We woke up after a great sleep in as we only had one thing on the agenda, to go to the Fort La Latte on the northwest coast of France, and then poke around the area to see if we can find a beach to play around on.
Once again, the HereWeGo took us on a bit of an adventure. This time we even went through a farmers field to get to the main road that we needed to get to en route to Fort La Latte. “Trust the app. Trust the app.”, we keep telling ourselves and it always gets us to where we want to go.
We got to the fort parking lot and it was a bit of a hike in, but it was a lovely day. The story of this fort is like this…it was built in the 13th century on a rocky penninsula, and can only be crossed by two drawbridges. One into the first entrance and then one into the second real entrance. There was a replica of a battling ram from that era which was pretty cool. Not like the movies where everyone was carying the ram. This was smart, and they had it on wheels.
In fact, cool thing is, that since they built this castle on the end of a cliff and the ocean is all around it, they put a fake drawbridge facing the ocean. Where there is an ocean shore, there are rocks, and on the northwest side of the castle there are lots of jagged ones under the surface of the water.
Ships head in thinking that they are going to flatten the castle and take it over, and their boat sinks. Too bad for your luck. Try again next time. Smart!
Wilson had a great time with a new sketchpad that he had, and drew some great renditions of the castle (for art class!). He has some that are unfinished, but it allowed him to stop and appreciate the surroundings.
The fortress has a fantastic view from the crows nest, which unlike other castles that we have visited where you walk up winding interior stairs, you climb up steep pitched, oddly shaped stairs to the top landing on the outside of the roof.
Here there are some specxtacular views that can be had by the soldiers. Plus you could pretend that you were fighting off enemy armies coming in from the shore. Wilson sketched, Lulu fought the battles.
One cool fact is that they had cannons here. Well, a lot of castles had cannons. But these guys took it a step further. They had a oven beside the cannon area that they could heat the cannon balls to 900C. They then had a stone conveyor belt that they could roll the balls down to the cannons, load them (I bet someone burt themselves every once in awhile) and fired it out at the ships which were made of wood. The balls were so hot that the would start a fire on the ship! I wonder if, when they hit a boat, that they licked their finger and touched their butt and made a sizzling sound? Then they chest pumped each other. Seems fitting.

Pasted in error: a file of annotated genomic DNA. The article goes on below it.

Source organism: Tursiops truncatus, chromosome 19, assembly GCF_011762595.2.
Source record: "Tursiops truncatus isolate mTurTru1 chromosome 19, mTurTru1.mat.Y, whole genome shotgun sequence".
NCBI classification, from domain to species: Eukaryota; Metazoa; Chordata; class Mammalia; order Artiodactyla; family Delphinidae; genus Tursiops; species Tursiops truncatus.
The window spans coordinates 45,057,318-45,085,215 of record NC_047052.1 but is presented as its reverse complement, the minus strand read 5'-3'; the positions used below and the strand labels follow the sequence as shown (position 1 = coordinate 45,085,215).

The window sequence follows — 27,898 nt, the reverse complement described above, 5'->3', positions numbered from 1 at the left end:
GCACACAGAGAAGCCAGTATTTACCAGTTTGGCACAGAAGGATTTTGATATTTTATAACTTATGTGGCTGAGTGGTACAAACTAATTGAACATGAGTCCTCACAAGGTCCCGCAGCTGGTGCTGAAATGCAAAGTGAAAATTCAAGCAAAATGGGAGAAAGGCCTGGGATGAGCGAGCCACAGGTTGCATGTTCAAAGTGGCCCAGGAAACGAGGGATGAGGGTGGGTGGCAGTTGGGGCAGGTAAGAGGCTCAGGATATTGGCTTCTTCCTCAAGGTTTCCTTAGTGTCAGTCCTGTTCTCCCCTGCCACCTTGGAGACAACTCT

The castle also was a functioning castle as people actually lived there, so it had gardens and a cool little hedge labyrinth that said “N’entrez Pas SVP”. Ok. Got the hint. There were a couple of furnishings but not much, but they did have a deer head on the wall, and a honey badger. Gotta love the honey badger.
We had had enough of playing kings and queens, so we went off searching for a beach for which this coast is known for.
We found a nice sandy beach at low tide, so the kids could wander out far onto the ocean floor and we found all kinds of hermit crabs hiding in their shells, and maybe a jelly fish or it could have been a breast implant. Not sure.
We hiked over the rocks and found a couple of locals who were combing the ocean pools for little shrimp to eat for dinner. Even got the recipe! But we didn’t have any nets to catch them. No worries…
It was creme glace o’clock, so off we went off in search for a store with ice cream, and it was hard to find in these small sleepy costal towns! Tourist season is on the way out, so a lot of places were closed up. We eventually found one, and made our way home to head to bed as tomorrow is a big day for us as we head off to Mont Saint Michel and Juno Beach to pay our respects to the fallen Canadians who gave their life so we could have our freedom.